Devon McLorg is the Director of Education for BRAC based in New York. The BRAC headquarters are located in Dhakar, Bangladesh. BRAC implements play based learning centres for Rohingya refugees. The crux of their model is to bring playful learning experiences to children who have been affected by violence and trauma and to offer them in most cases, their first opportunity to learn in a camp based setting.
How can play based learning help displaced children who need extra support?
First of all, I think play is something that supports all children’s learning. We know that it’s especially effective in these kinds of contexts because of the therapeutic aspect of play. Children in these crisis affected situations often miss out on their childhood really and so by carving out space for them to have time that’s completely dedicated to explore that side of themselves is really important. Play is known to draw out creativity and to help develop a number of critical skills for young children as they’re developing. We want to offer that to these children especially because their development can become stunted by being affected by trauma, conflict and crisis. Some skills that we know that play can help develop are: cognitive development, social emotional learning, problem solving. We also know that play can be conducive to pre-literacy and pre-numeracy and the children don’t even realize necessarily that they’re learning. So it also offers a nice break from the context outside of the spaces where we’re opening the learning centres and the child friendly spaces because it’s completely dedicated to them, their safety, their protection, their enjoyment and also their ability to kind of relish in their own cultural playful activities.
How important is context when designing an innovation like BRAC play based learning? How could this innovation be applied to other humanitarian contexts?
Context is everything. I absolutely think that it’s not possible to replicate any program model. What we know in Bangladesh and what works in Bangladesh having decades of experience there is not going to translate exactly to another context like Uganda or Tanzania as we’ve learned with our play lab model, which this model for the refugees is based off of. So what you need to do is you need to learn from the community, you need to consult the community and you need to consult the children themselves. What does play mean to them? Play can look different in Bangladesh, it can look different in Myanmar, it can look different in Tanzania and Uganda. What we actually found almost right away was that these kids did bring with them a ton of knowledge about different playful activities, rhymes, songs that they wanted to teach our staff and it was a really wonderful cross learning exchange, to basically learn how these children played in their home country and be able to adapt our own curriculum to incorporate their cultural heritage.
What impact is this innovation having for Rohingya children?
We’re at the very beginning of measuring the impact. We are designing a robust study that we are currently working on securing funds for. It’s not finalized yet. We are designing a robust study so that we can really assess the impact that this model has on developing children’s resilience and in supporting their social-emotional learning in this context. We already started a similar study in more stable environments in Bangladesh and we know that we’re already seeing effects on children’s cognitive development. Their fine motor skills, gross motor skills and we hope and anticipate that we’ll see similar developmental impacts on these kids. Obviously because context matters, it could vary and we’ll be looking for some different outcomes from the more stable environments because we know the kinds of skills that children need to develop in these extremely challenging environments may be different. I mentioned resilience earlier, but that really is one key focus area for us. We know that on average, an average refugee stays 17 years displaced from their home. So we’re anticipating that this could be a protracted situation, we want to be able to prepare these kids for the setting that they’re in, knowing that they could be there for the long term. Some of the kids that we have brought into our centers were severely traumatized, many of them are orphans, some of them have made their way over and have lost all of their family members. We’ve actually been involved in reuniting some of the children but in those very extreme cases, we’ve found that intensive psycho social support and counselling and then mentoring the caregivers on how they can continue to provide support in the home has been really important in helping to rebuild these children's confidence and sense of security and safety. We do see there are some outliers and you do see for example some aggression in the classroom at times. You’ll see it come out in the drawings that the children are producing, acts of violence, or drawing guns, or burning villages or things like that. As time goes on, you’re hoping to work with them through the psycho social support mechanism to help address the aggression but also acknowledge that it’s valid. To help them channel it in a more productive way. I think it’s also that most of these children have never had the opportunity to go to school or if they did have the opportunity to go to school, they were marginalized inside the classroom. Their teachers would ignore them. So it’s beautiful to see the resilience and joy that these kids have by having their first opportunity to learn even in an incredibly challenging context, they still can find safety, hope and joy there.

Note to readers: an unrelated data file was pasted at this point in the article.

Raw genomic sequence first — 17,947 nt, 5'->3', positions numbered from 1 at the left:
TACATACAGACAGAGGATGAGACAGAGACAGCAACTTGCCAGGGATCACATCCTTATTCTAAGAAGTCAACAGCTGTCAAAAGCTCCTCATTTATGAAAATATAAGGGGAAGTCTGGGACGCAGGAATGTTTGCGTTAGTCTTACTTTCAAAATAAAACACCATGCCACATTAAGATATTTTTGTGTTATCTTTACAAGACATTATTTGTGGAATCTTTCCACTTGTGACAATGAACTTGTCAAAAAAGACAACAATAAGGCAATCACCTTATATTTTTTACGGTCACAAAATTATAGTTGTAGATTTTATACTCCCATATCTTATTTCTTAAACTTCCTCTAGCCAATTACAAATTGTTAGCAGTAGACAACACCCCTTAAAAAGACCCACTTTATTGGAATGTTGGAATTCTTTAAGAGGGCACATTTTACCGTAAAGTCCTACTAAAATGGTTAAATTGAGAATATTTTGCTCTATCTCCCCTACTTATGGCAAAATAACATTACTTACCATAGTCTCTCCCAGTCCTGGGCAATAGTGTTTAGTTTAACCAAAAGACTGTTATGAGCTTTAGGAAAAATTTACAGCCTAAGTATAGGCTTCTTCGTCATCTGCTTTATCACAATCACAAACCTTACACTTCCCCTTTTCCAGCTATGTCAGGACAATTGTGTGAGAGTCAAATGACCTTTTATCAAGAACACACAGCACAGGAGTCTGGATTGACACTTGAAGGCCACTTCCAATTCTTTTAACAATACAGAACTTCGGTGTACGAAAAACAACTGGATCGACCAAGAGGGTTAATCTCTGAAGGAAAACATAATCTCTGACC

To learn more about BRAC Play-Based Learning Centers, visit their Innovation Page on HundrED.